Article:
After breakfast, we headed to the south. Tonight the hotel-Northern Lights Inn was booked near Blue Lagoon. The hotel provides complimentary transfers to and from the airport and also to and from Blue Lagoon. Considering those options, we returned the car before checking in to the hotel. But before that, we had half a day to enjoy the west coast.
We made our first stop from Grundarfjordur to Keflavik at Gerðuberg basalt columns. Gerðuberg is an exciting rock face with highly uniform basalt columns. It is one of the most extended rock faces in Iceland.
The next stop was in Borgarnes. The lady from hotel Framnes had suggested visiting the Settlement Centre of Iceland in Borgarnes. As the Borgarfjordur area is the setting for the Egils Saga, one of the most graphic of the settlement sagas, we visited an exhibition in the center that described this saga. We got headphones where Egil’s saga was told and walked through the 30-minute show. The tale of Egil Skalla-Grimsson was fascinating to hear. This helped me better understand Icelanders’ Viking background. The settlement center is relatively new and modern. There was also another exhibition about the settlement of Iceland.
Before returning the rental car, we stopped at Reykjavik’s newest shopping center, Smaralind. This had many familiar brand-name shops and Icelandic knitwear, like 66 North and Cintamani. The clothes in Icelandic shops look excellent and warm. But I would not suggest going to Iceland for shopping as the clothes here are very expensive. We bought some souvenirs.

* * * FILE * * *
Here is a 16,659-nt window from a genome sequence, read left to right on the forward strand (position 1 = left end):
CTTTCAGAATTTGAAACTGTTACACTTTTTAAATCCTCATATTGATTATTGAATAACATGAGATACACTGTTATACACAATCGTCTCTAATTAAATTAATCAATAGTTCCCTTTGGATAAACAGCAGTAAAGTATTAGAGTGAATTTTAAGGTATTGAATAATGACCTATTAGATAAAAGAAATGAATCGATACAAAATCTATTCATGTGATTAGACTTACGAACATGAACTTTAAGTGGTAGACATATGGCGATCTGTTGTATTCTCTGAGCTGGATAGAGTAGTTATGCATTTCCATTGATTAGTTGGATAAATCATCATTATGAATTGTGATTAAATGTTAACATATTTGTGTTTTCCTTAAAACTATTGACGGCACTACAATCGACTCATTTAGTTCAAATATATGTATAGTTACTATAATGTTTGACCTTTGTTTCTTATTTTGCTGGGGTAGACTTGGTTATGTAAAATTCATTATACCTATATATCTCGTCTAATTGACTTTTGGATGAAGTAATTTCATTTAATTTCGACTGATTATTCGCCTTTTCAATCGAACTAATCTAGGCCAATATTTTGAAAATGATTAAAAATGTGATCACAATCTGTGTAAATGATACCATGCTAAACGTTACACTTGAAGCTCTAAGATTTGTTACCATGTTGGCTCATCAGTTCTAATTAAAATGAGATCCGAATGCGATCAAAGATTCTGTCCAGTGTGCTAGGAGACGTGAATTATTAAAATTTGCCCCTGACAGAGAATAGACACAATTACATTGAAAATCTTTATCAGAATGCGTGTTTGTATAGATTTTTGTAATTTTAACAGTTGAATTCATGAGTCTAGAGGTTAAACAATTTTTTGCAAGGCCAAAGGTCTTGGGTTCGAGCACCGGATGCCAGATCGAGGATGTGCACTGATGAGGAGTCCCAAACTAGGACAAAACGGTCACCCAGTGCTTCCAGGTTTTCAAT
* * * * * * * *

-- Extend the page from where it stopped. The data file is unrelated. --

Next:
After returning the car, we were picked up by a minivan at the airport, as the Northern Lights Inn promised. The hotel was about 30 km from the airport and close to the Blue Lagoon. The surroundings were terrific—pure lava fields. We checked in, had a cup of coffee, and then walked to Blue Lagoon. This 10-minute walk in windy weather between the lava fields was an event.
The Blue Lagoon was beautiful and crowded, as promised. The Blue Lagoon is famous for its milky blue waters, full of sea minerals and silica. The Blue Lagoon was formed in 1976. While building a pipeline from the Suðurnes Regional Heating Corporation in the Svartsengi geothermal area, something broke during the weekend, and the “lake” of milky water was formed. In 1981, people started bathing in the lagoon, and people with psoriasis noticed an improvement in their condition after bathing in the lagoon and rubbing their skin with the silica mud.
The weather was sunny, and we also enjoyed bathing in thermal mineral water. We also made masks from silica mud, as everybody else does in Blue Lagoon. After an enjoyable bath, we also looked around in a souvenir shop selling all kinds of “silica-mud-Blue-Lagoon” products. We did not buy anything, but it looked and smelled good. The dinner we had at Northern Lights Inn was delicious. We had seafood again and were happy with the choice of codfish and salmon. We had only excellent seafood experiences during the trip—fresh and delicious. Iceland is a paradise for seafood lovers.
Our trip to Iceland was about to end. Only one night of sleep and driving to the airport was left. In conclusion, we can say that the journey to Iceland was unique and memorable. We already think that this place is worth a second visit.